Economic Signals are Strong as Quarter Ends
The second quarter of 2018 ended with economic signals both strong—new home sales in May were well ahead of forecasted estimates—and tepid: GDP for the first quarter was revised lower for the second time, to just 2.0%, on downward revisions to spending on services and decreases to inventory investment.
International economies saw mostly good news:
- + French consumer spending was higher than anticipated.
- + Great Britain’s GDP for the first quarter beat expectations on a quarter-over-quarter basis and was in line with predictions on a year-over-year basis.
- + German unemployment was better than expected. (However, CPI and retail sales were lower than forecast.)
U.S. equity investors generally maintained their preference for defensive sectors last week, with the utilities and consumer staples sectors outperforming. Among cyclical sectors, energy was the bright spot. However, most sectors were negative—with the once red-hot tech sector suffering the worst on reports that the Trump administration might restrict U.S. technology companies’ exports to China. Talk from the White House about possibly banning Chinese companies from acquiring U.S.-domiciled tech firms further hurt the sector.
Overseas, European stocks were weak—especially in Germany, where concerns about Trump’s tariffs hitting the auto industry weighed on the market. In contrast, larger emerging markets in Latin America such as Mexico outperformed as political fears subsided.
In the fixed-income markets, longer-duration U.S. government bonds underperformed comparable European bonds—although, on the plus side, both were up for the week. Emerging markets debt underperformed as currencies in these markets continued to weaken.
GAIN: Active Asset Allocation
Stocks struggled for a second consecutive week as markets worried about various “headline risks” coming from the White House. A risk-off tone prompted many investors to take profits and rotate assets into areas of the markets that had been performing relatively poorly.
We have seen this type of rotation in the past, and it tends to be short-lived. Indeed, the final days of the week showed signs of the rotation coming to an end, as previous market-leading sectors once again asserted themselves. Given the large dispersion between asset class returns, we would assume that various risk-based strategies (such as risk-parity and risk-target strategies) had to rebalance near quarter-end.
Domestic stocks have been more stable than foreign equities for the past few months, and we continue to evaluate our overall exposure to international markets—Europe, in particular. We made maintained out current equity allocation, however, and ended the quarter with maximum equity exposure and an overweight to U.S. stocks and preference for growth stocks. Small-caps remain at a benchmark weight.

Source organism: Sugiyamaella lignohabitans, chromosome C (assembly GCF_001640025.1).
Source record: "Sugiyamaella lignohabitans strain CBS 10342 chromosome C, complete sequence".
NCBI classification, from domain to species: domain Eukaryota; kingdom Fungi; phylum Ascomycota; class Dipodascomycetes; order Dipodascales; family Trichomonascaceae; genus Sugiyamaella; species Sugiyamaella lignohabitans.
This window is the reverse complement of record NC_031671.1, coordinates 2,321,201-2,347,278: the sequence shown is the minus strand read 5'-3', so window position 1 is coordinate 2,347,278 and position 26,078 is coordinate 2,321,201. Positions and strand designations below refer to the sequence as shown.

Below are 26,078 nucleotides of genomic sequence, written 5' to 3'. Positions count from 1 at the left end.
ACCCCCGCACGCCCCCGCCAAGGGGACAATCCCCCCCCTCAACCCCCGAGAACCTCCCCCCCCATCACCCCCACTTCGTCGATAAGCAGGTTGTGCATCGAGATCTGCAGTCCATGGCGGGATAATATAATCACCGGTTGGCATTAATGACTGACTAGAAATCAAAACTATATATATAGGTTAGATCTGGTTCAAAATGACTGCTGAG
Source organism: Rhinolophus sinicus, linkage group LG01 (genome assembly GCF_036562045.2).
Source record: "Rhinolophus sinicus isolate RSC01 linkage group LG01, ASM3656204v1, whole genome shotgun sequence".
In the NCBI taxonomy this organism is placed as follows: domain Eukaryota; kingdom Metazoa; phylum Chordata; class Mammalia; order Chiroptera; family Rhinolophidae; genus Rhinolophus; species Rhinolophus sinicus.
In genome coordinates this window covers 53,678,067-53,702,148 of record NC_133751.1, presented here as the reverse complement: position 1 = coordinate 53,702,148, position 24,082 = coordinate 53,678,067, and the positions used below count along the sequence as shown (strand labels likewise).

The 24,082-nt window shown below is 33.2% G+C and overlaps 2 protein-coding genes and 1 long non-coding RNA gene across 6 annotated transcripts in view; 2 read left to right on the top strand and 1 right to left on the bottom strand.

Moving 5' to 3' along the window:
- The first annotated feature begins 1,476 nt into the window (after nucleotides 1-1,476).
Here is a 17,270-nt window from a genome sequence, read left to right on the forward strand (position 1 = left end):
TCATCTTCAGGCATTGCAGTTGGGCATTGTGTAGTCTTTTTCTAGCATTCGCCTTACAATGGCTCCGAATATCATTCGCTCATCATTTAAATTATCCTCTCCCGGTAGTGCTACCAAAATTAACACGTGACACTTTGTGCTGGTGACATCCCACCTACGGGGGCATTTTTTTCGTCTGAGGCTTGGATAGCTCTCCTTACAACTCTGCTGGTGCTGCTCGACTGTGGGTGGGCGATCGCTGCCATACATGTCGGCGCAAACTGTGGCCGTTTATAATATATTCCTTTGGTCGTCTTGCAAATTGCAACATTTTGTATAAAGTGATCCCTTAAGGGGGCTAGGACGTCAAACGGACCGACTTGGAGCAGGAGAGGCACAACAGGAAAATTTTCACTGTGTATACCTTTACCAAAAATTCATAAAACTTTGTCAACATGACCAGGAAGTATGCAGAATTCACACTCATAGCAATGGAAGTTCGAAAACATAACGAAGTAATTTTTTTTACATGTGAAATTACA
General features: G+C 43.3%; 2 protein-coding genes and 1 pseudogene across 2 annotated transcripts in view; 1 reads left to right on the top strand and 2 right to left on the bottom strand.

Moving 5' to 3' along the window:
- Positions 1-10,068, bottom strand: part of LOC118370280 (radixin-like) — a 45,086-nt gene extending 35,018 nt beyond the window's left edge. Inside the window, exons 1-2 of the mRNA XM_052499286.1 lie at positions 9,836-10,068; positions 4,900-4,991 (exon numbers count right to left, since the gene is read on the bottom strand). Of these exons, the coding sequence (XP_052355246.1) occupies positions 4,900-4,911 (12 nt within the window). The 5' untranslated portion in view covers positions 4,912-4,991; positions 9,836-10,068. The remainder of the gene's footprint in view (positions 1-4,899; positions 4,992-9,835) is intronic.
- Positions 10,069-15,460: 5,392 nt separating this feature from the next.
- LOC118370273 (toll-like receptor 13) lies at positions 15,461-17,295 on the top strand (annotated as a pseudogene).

Bonds rallied on the week as stocks sold off. We adjusted the income portfolios by reducing investment-grade corporate debt and adding a barbell of real estate and longer-term Treasurys. Together, the new holdings continue to provide the equity-income exposure that we prefer while helping to buffer volatility when equity markets get choppy.
PROTECT: Risk Assist
Suffering emerging markets once again weighed on global equity markets last week, due largely to falling currencies in these markets that hurt their growth prospects. The Risk Assist portfolios have very limited exposure to this asset class.
Expected stock market volatility rose during the week due to concerns about emerging markets and the potential for a trade war between the U.S. and various countries and regions. That said, volatility remains below its long-term historical average.
As the second quarter of 2018 ended, we maintained the portfolios’ positioning.
SPEND: Real Spend
Global stocks ended the week down more than 1%, while bond prices rose slightly. Last Friday marked the end of the second quarter of 2018, which saw global stocks and bonds post similar returns.
The Federal Reserve Board’s preferred measure of inflation—the PCE index—showed that core inflation (which strips out the food and energy sectors) in May rose by 2% year-over-year, which was slightly higher than expectations. This was the first time that the core rate hit 2%—which is the Fed’s long-run target level for inflation—since 2012. However, the Fed has stated recently that it is comfortable with inflation running at a slightly higher-than-target rate for now.
Yield-focused investors had a mild week. Master limited partnerships, high-yield bonds and emerging markets debt were down. But longer-duration bonds posted gains as interest rates fell slightly. For the quarter, yield-focused investment such as MLPs and REITs performed well.
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